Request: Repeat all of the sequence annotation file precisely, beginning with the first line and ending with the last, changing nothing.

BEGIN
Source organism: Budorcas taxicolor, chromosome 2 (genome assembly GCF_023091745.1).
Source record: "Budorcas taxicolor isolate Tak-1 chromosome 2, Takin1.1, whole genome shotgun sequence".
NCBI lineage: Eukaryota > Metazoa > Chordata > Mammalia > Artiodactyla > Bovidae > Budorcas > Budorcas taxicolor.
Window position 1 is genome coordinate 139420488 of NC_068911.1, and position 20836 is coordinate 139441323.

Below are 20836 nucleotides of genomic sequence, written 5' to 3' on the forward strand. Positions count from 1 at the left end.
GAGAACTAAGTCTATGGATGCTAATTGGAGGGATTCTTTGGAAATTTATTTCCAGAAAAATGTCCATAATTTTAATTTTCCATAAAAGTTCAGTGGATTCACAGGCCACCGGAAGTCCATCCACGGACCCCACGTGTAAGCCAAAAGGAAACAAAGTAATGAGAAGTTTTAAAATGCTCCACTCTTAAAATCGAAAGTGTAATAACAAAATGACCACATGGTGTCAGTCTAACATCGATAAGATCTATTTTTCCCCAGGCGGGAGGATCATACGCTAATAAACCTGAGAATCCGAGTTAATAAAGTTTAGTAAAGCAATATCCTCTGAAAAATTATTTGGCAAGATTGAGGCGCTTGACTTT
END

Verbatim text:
Source organism: Budorcas taxicolor, chromosome 2 (genome assembly GCF_023091745.1).
Source record: "Budorcas taxicolor isolate Tak-1 chromosome 2, Takin1.1, whole genome shotgun sequence".
NCBI lineage: Eukaryota > Metazoa > Chordata > Mammalia > Artiodactyla > Bovidae > Budorcas > Budorcas taxicolor.
Window position 1 is genome coordinate 139420488 of NC_068911.1, and position 20836 is coordinate 139441323.

Below are 20836 nucleotides of genomic sequence, written 5' to 3' on the forward strand. Positions count from 1 at the left end.
GAGAACTAAGTCTATGGATGCTAATTGGAGGGATTCTTTGGAAATTTATTTCCAGAAAAATGTCCATAATTTTAATTTTCCATAAAAGTTCAGTGGATTCACAGGCCACCGGAAGTCCATCCACGGACCCCACGTGTAAGCCAAAAGGAAACAAAGTAATGAGAAGTTTTAAAATGCTCCACTCTTAAAATCGAAAGTGTAATAACAAAATGACCACATGGTGTCAGTCTAACATCGATAAGATCTATTTTTCCCCAGGCGGGAGGATCATACGCTAATAAACCTGAGAATCCGAGTTAATAAAGTTTAGTAAAGCAATATCCTCTGAAAAATTATTTGGCAAGATTGAGGCGCTTGACTTT